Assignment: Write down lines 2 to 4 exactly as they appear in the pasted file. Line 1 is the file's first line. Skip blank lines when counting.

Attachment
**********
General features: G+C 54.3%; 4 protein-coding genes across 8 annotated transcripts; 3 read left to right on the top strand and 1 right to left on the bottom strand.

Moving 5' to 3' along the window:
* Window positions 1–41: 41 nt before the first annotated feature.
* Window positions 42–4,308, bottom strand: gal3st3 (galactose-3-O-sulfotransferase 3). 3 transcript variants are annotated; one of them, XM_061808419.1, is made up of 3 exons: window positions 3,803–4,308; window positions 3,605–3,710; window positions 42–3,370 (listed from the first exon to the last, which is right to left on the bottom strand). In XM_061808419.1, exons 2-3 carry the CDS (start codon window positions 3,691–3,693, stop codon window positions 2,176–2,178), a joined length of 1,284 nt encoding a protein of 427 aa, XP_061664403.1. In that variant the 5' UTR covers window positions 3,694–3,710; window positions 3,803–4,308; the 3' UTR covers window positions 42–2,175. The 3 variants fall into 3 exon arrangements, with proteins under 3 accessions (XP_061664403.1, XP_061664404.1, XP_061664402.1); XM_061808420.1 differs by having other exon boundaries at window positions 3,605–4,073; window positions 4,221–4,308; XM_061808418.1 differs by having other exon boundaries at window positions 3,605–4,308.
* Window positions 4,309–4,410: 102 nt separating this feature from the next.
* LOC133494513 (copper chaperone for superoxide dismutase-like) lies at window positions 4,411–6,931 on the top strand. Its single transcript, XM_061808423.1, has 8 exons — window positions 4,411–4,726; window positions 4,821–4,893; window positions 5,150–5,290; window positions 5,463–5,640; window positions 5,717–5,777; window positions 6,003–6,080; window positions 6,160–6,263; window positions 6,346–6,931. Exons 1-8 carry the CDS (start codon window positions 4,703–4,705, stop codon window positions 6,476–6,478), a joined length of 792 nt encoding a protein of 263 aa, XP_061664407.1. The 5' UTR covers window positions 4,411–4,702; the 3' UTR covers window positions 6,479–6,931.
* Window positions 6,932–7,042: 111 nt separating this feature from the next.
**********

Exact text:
Moving 5' to 3' along the window:
* Window positions 1–41: 41 nt before the first annotated feature.
* Window positions 42–4,308, bottom strand: gal3st3 (galactose-3-O-sulfotransferase 3). 3 transcript variants are annotated; one of them, XM_061808419.1, is made up of 3 exons: window positions 3,803–4,308; window positions 3,605–3,710; window positions 42–3,370 (listed from the first exon to the last, which is right to left on the bottom strand). In XM_061808419.1, exons 2-3 carry the CDS (start codon window positions 3,691–3,693, stop codon window positions 2,176–2,178), a joined length of 1,284 nt encoding a protein of 427 aa, XP_061664403.1. In that variant the 5' UTR covers window positions 3,694–3,710; window positions 3,803–4,308; the 3' UTR covers window positions 42–2,175. The 3 variants fall into 3 exon arrangements, with proteins under 3 accessions (XP_061664403.1, XP_061664404.1, XP_061664402.1); XM_061808420.1 differs by having other exon boundaries at window positions 3,605–4,073; window positions 4,221–4,308; XM_061808418.1 differs by having other exon boundaries at window positions 3,605–4,308.